When designing a Sayang piece, inspiration comes in many forms. For Dianna, film, stories, and various forms of art come to mind. However, she primarily designs with the Sayang woman in mind. She visualises the Sayang woman as someone she aspires to be, who embodies a kind of confidence and laissez-faire, dressed in minimalist-style pieces that celebrate her femininity and individuality.
Sayang also aims to have a personal relationship with their customers. They are “strictly direct” and the collections are sold exclusively on their website, in order to ensure a smooth, quality shopping experience that is authentically Sayang.
“There is a lot of work that still needs to be done in our local fashion industry.”
“Here at Sayang, we do our best to do things a little differently, hoping to present a better option for the future,” Dianna explains. With every purchase, products will be sent to the customer along with a special gift in the form of a 100% cotton reusable mesh bag that can be used time and time again. These mesh bags not only have certificates in SGS testing, they’re also free of cadmium, azo dyes, BPA, and phthalates.
What’s the rush?
When asked about her thoughts on fast fashion, Dianna points out the different reasons for shopping, and the key to making it more sustainable and ethical is to be mindful of all our purchases. She emphasises on how we ought to keep in mind questions such as if we will be wearing or using this product more than once, and if we will be needing it in a year’s time.
“For most, we can’t escape fast fashion,” she admits. “And why is that? Because of its accessibility and affordability. For those who can opt for more sustainable options doesn’t just come down to them having a higher awareness of their choices – it’s also because they can afford or have access to these options. It’s part of the reflection in economic disparity.”
The struggle is real
Speaking of economic disparity, of course the COVID-19 pandemic doesn’t help the fashion industry one bit. Dianna talks about how given the current climate, she sees plenty of brands and platforms struggling to cope with the present adversities, especially creatively.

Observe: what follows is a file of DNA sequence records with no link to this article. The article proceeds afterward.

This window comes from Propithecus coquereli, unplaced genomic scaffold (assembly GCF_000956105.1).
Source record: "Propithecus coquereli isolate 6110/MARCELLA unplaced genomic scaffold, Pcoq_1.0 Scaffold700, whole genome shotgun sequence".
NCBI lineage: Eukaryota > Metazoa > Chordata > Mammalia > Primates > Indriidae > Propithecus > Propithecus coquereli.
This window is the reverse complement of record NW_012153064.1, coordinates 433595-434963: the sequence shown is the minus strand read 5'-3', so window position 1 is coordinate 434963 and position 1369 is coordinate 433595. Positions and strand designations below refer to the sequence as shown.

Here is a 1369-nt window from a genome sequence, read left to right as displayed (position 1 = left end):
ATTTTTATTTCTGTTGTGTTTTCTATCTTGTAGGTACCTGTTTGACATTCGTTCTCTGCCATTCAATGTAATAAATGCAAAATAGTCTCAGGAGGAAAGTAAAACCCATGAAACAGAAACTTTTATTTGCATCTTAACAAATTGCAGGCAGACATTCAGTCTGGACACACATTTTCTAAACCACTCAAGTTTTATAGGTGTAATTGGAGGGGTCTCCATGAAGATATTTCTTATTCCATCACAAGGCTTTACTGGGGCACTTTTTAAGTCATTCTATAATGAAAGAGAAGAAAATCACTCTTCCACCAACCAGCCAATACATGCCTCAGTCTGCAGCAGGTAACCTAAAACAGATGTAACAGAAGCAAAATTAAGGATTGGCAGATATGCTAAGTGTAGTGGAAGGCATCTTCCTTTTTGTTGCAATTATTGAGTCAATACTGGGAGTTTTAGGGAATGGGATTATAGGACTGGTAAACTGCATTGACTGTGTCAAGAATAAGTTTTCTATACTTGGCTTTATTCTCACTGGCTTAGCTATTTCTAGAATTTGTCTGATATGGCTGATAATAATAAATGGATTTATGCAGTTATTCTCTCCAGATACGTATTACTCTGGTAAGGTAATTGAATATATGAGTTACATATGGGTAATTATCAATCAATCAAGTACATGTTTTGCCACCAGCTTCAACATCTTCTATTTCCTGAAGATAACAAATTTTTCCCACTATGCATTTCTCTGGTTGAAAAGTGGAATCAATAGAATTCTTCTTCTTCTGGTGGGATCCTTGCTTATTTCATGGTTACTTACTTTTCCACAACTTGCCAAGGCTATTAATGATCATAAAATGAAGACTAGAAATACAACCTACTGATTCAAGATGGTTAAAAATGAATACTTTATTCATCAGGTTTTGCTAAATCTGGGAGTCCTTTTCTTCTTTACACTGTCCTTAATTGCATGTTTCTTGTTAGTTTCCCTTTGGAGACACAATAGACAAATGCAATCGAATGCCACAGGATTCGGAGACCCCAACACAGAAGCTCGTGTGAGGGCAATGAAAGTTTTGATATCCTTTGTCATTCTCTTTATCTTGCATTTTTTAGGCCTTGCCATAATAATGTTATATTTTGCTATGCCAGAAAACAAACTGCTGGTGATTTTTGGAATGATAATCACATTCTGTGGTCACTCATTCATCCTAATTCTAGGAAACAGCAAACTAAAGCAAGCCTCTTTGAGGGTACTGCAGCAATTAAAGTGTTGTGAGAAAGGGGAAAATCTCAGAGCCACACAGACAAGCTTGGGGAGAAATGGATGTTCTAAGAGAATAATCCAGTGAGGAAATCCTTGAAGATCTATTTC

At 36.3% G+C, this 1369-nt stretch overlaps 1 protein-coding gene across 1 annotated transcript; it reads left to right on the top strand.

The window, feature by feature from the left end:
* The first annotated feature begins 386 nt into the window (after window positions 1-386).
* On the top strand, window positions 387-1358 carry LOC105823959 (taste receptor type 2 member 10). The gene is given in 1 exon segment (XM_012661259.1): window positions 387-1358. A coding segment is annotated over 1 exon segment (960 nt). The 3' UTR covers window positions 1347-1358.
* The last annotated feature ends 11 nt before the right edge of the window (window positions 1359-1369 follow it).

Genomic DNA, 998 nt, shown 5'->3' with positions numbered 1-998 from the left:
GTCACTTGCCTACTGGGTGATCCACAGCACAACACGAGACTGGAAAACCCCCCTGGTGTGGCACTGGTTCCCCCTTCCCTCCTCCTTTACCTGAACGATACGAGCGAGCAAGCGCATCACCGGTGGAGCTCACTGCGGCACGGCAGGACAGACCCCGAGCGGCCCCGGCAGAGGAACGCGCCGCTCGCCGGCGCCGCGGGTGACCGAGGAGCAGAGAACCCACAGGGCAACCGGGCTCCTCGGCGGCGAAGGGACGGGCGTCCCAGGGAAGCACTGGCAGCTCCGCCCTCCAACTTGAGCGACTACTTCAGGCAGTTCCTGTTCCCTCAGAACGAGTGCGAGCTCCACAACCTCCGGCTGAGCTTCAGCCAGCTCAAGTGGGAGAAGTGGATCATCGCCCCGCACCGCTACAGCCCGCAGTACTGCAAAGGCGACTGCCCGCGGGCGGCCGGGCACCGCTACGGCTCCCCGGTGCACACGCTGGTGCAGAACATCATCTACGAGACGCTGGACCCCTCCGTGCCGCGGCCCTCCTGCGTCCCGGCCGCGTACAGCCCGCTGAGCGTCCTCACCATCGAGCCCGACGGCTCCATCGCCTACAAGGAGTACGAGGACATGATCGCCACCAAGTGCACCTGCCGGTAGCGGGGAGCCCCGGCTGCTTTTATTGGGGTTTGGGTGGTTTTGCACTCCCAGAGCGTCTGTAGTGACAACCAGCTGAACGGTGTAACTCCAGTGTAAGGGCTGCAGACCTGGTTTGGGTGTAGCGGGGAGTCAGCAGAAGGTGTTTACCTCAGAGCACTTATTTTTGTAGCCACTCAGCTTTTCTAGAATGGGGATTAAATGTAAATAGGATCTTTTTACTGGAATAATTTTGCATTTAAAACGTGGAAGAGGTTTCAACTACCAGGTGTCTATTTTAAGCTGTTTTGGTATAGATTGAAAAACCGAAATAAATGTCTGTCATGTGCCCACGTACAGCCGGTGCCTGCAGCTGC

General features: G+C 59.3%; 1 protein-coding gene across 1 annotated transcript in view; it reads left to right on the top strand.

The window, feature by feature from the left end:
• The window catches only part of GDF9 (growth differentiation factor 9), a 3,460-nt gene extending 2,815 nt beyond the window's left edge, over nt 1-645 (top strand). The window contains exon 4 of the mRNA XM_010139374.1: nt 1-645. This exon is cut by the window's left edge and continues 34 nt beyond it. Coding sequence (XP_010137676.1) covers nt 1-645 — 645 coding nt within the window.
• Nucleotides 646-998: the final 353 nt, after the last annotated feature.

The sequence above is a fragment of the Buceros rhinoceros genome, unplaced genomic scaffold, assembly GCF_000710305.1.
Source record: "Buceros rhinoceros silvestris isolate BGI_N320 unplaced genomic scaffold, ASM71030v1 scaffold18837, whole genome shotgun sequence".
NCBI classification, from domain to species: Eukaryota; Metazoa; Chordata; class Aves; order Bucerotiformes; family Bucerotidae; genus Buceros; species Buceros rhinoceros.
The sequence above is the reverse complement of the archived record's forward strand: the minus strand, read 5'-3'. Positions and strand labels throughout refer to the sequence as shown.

“There is a lot of work that still needs to be done in our local fashion industry,” she expresses. “Some larger issues are underpaying creatives, copying others’ creative work, not crediting inspiration, lack of thriving platforms to showcase their work, and ultimately a very divided community. There is a very apparent celebrity centric approach – making the art or product less of a focus, which ultimately hinders our progress in honing originality, creative autonomy, and letting go of the fear of being controversial.”
So what lies in store for Sayang? Though they’re currently taking a break in 2020 with new releases, Dianna has hinted that it’s not a guarantee.
“We won’t be releasing complete collections, but possibly limited edition pieces,” she teases.
The latest release from Sayang is actually their collection of scrunchies, made in partnership with Mercy Malaysia, a relief organisation that provides medical and humanitarian services locally and abroad. These scrunchies are made from deadstock fabric and defected items, that have been recycled into a new purpose. This collection is also part of Sayang’s mission to reinforce its efforts to a more circular fashion economy. With each purchase of the scrunchies, 50% of the proceeds from this initiative goes towards Mercy Malaysia, on their COVID-19 efforts.
Photos: Dianna Yong / Sayang